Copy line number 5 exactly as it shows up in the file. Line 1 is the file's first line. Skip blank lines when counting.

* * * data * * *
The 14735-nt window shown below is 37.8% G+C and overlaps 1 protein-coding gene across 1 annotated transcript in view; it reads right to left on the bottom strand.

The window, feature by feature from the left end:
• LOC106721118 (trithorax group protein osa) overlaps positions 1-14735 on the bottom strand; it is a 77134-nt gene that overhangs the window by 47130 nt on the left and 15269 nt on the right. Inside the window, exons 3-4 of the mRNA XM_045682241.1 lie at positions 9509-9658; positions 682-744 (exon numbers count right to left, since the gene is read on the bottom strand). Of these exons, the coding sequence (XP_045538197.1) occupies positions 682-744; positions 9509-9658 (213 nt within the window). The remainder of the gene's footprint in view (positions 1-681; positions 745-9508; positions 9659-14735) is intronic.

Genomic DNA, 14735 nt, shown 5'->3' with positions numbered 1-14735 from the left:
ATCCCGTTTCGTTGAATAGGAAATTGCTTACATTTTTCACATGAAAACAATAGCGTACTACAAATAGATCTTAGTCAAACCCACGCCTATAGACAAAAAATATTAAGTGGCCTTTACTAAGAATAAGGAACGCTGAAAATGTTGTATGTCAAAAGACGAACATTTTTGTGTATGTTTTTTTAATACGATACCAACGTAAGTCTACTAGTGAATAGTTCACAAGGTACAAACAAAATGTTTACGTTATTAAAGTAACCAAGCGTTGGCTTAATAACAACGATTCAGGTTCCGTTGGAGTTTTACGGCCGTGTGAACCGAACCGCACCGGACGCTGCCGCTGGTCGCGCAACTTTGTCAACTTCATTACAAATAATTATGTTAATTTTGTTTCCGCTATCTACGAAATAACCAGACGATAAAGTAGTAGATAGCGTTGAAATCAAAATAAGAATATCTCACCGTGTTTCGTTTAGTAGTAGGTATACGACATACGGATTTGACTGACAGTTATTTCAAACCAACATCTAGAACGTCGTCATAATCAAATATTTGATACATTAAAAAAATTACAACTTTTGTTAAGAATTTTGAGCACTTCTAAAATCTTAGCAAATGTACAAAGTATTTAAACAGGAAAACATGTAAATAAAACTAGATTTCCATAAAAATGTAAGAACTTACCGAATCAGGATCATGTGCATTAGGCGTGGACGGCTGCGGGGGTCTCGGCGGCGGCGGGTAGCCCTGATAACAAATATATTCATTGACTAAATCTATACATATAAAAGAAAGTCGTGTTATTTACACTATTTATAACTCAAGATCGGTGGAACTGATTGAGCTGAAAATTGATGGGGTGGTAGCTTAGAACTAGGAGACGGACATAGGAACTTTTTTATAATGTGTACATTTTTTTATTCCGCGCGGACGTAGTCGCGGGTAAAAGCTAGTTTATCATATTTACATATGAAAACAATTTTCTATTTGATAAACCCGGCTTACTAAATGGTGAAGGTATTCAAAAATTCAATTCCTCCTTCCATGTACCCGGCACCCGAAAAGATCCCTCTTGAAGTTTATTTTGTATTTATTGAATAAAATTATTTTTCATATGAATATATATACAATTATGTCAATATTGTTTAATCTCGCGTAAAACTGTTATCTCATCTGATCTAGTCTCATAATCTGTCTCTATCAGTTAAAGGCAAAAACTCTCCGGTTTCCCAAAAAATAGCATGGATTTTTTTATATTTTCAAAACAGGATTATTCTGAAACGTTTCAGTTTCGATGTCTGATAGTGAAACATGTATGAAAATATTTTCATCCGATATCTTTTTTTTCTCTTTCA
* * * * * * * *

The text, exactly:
ATCCCGTTTCGTTGAATAGGAAATTGCTTACATTTTTCACATGAAAACAATAGCGTACTACAAATAGATCTTAGTCAAACCCACGCCTATAGACAAAAAATATTAAGTGGCCTTTACTAAGAATAAGGAACGCTGAAAATGTTGTATGTCAAAAGACGAACATTTTTGTGTATGTTTTTTTAATACGATACCAACGTAAGTCTACTAGTGAATAGTTCACAAGGTACAAACAAAATGTTTACGTTATTAAAGTAACCAAGCGTTGGCTTAATAACAACGATTCAGGTTCCGTTGGAGTTTTACGGCCGTGTGAACCGAACCGCACCGGACGCTGCCGCTGGTCGCGCAACTTTGTCAACTTCATTACAAATAATTATGTTAATTTTGTTTCCGCTATCTACGAAATAACCAGACGATAAAGTAGTAGATAGCGTTGAAATCAAAATAAGAATATCTCACCGTGTTTCGTTTAGTAGTAGGTATACGACATACGGATTTGACTGACAGTTATTTCAAACCAACATCTAGAACGTCGTCATAATCAAATATTTGATACATTAAAAAAATTACAACTTTTGTTAAGAATTTTGAGCACTTCTAAAATCTTAGCAAATGTACAAAGTATTTAAACAGGAAAACATGTAAATAAAACTAGATTTCCATAAAAATGTAAGAACTTACCGAATCAGGATCATGTGCATTAGGCGTGGACGGCTGCGGGGGTCTCGGCGGCGGCGGGTAGCCCTGATAACAAATATATTCATTGACTAAATCTATACATATAAAAGAAAGTCGTGTTATTTACACTATTTATAACTCAAGATCGGTGGAACTGATTGAGCTGAAAATTGATGGGGTGGTAGCTTAGAACTAGGAGACGGACATAGGAACTTTTTTATAATGTGTACATTTTTTTATTCCGCGCGGACGTAGTCGCGGGTAAAAGCTAGTTTATCATATTTACATATGAAAACAATTTTCTATTTGATAAACCCGGCTTACTAAATGGTGAAGGTATTCAAAAATTCAATTCCTCCTTCCATGTACCCGGCACCCGAAAAGATCCCTCTTGAAGTTTATTTTGTATTTATTGAATAAAATTATTTTTCATATGAATATATATACAATTATGTCAATATTGTTTAATCTCGCGTAAAACTGTTATCTCATCTGATCTAGTCTCATAATCTGTCTCTATCAGTTAAAGGCAAAAACTCTCCGGTTTCCCAAAAAATAGCATGGATTTTTTTATATTTTCAAAACAGGATTATTCTGAAACGTTTCAGTTTCGATGTCTGATAGTGAAACATGTATGAAAATATTTTCATCCGATATCTTTTTTTTCTCTTTCA